Left to my own devices I will draw or paint every day. This always leads to burnout. I've been there many times.  By never stopping you interfere with some natural cycle. Enter sweet reality.  A sons band competition, a daughters field hockey game, a sudden illness, something will distract. I used to feel frustrated and often angry at these distractions. Is it possible that the spirit in a successful work is there not in spite of the hardships but because of them?

Sunday, October 6, 2013

Warm Ups

Nearly all model sessions I attend do some warm up or gesture poses. I would define these as any pose under five minutes but probably 30 seconds to two minuets are true gestures. I do a version of these in private sessions. They are intended to loosen up your arm and get you mentally engaged. At a recent group session the model requested gesture poses as a means of getting into the session. A good model doesn't just walk in, take their clothes off, strike a pose and hold it. They, as much as the artists, need to "get into it" to do good work.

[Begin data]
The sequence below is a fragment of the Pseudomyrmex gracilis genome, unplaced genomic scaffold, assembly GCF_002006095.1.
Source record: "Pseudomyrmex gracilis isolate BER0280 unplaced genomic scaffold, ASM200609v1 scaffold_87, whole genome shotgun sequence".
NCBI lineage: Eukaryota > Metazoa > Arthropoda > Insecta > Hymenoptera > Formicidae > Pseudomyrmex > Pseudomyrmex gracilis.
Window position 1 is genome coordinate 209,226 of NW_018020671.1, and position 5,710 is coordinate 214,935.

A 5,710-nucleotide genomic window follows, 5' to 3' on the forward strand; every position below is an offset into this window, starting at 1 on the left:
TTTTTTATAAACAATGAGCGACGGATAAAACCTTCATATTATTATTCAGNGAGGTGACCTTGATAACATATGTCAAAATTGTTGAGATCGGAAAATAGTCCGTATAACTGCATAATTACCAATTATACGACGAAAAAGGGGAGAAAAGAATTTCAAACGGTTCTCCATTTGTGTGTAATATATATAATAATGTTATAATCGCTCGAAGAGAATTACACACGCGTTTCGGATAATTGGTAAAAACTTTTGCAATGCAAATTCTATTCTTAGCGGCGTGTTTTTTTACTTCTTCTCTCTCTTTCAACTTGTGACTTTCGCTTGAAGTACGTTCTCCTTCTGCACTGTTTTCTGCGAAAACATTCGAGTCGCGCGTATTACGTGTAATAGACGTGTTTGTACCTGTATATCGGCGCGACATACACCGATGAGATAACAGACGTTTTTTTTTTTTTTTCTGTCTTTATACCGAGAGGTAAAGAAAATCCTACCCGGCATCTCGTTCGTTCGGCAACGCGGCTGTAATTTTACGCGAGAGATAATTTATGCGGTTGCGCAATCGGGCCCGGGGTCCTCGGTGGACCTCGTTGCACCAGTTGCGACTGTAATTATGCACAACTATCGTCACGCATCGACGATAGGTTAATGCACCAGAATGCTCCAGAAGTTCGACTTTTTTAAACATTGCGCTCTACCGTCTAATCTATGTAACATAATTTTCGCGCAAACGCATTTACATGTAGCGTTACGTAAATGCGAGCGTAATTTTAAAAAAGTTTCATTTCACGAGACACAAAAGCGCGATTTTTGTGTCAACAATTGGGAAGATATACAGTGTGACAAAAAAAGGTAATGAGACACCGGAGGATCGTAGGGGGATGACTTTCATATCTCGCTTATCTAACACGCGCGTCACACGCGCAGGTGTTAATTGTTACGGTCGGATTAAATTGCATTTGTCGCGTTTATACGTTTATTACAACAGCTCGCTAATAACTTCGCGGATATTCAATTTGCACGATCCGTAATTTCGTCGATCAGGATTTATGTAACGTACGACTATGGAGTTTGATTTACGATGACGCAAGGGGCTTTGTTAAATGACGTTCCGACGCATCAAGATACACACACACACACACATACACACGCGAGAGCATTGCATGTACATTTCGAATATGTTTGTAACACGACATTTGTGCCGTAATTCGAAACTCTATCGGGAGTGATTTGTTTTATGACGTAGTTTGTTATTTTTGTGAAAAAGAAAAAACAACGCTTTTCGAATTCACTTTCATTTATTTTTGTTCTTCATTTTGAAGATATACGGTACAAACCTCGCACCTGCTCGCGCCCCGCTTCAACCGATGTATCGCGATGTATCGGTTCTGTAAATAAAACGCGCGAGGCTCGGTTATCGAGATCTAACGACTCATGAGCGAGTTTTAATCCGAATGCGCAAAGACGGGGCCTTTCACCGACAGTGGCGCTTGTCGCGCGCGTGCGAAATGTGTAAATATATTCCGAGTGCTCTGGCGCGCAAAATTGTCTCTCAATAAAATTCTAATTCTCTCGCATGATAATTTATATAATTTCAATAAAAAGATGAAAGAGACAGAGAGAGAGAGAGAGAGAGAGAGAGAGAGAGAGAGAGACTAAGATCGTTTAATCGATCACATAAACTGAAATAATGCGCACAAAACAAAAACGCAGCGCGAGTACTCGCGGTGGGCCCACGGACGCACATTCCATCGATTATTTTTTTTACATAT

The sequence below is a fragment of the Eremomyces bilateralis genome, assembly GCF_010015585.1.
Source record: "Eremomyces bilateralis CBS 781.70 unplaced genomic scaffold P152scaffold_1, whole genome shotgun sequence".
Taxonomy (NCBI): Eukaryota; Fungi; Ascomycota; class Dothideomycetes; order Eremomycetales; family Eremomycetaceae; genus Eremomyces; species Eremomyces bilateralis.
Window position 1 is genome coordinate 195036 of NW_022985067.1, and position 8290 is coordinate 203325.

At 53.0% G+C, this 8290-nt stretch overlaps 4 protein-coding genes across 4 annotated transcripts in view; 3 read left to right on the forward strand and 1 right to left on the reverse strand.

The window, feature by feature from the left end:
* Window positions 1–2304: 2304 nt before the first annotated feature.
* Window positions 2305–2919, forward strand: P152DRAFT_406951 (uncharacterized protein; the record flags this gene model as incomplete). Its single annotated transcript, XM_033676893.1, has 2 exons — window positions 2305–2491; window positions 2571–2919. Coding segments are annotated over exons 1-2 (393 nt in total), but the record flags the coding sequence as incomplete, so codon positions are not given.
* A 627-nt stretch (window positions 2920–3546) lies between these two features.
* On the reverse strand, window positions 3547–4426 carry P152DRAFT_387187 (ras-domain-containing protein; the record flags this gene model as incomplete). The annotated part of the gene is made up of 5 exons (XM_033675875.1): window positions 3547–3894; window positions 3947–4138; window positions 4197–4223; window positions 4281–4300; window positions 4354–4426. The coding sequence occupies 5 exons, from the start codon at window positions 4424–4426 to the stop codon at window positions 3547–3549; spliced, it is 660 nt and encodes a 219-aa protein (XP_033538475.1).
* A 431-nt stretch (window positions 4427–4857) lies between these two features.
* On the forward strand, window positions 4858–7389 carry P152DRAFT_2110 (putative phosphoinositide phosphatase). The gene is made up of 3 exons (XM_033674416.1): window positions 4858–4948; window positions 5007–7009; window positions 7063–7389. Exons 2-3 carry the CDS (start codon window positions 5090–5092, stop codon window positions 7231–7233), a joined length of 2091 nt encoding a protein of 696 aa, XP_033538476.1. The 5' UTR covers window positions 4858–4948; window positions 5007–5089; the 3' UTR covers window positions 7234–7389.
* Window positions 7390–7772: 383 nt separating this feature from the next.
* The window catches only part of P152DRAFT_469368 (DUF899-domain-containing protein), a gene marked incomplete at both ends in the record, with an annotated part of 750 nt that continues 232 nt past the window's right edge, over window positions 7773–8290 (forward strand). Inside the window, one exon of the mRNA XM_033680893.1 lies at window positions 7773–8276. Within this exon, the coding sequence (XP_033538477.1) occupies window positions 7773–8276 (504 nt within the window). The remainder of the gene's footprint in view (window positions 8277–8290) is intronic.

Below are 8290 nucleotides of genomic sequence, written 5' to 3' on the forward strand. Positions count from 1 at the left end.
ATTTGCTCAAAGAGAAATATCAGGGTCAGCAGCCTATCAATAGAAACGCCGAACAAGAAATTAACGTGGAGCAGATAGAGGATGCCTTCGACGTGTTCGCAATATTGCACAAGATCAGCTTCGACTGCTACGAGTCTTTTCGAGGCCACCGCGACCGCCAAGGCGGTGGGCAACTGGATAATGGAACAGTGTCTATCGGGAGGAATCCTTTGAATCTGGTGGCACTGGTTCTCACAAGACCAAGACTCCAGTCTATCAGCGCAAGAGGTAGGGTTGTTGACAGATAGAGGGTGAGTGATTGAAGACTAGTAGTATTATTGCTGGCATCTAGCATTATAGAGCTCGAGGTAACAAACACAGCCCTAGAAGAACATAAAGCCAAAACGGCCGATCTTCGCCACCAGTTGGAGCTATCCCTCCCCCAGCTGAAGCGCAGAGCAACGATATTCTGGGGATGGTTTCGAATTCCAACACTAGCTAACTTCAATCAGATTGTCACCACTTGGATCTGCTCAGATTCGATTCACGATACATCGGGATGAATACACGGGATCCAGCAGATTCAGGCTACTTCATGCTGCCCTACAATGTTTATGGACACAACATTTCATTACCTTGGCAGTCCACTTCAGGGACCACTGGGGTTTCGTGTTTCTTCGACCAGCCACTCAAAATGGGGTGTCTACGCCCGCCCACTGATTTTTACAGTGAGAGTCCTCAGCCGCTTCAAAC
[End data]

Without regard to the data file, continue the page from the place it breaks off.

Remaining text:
One minute gesture

Five minute poses

Ones and fives

At a recent open session when gesture poses were announced I heard an artist mumble "I hate gestures". Viewing his work a couple of hours later I would say it was a bit stiff. I like long poses but am very aware of the necessity of warm ups. One shouldn't run a race without some stretching. At the risk of overgeneralizing I think all my best drawings and paintings have started as gestures. If you capture an energy early it can form the essence of a successful work.  It's virtually impossible to inject that energy later.

15 minute oil pastel

I start all drawings like this. Even drawings I spend hours or days on started this way. Often I like these quicker studies better than the "finished" product. Luckily time ran out on this pose. I really like it just like this! (Especially the tucked top foot).

Saturday, September 28, 2013

Model's Eye View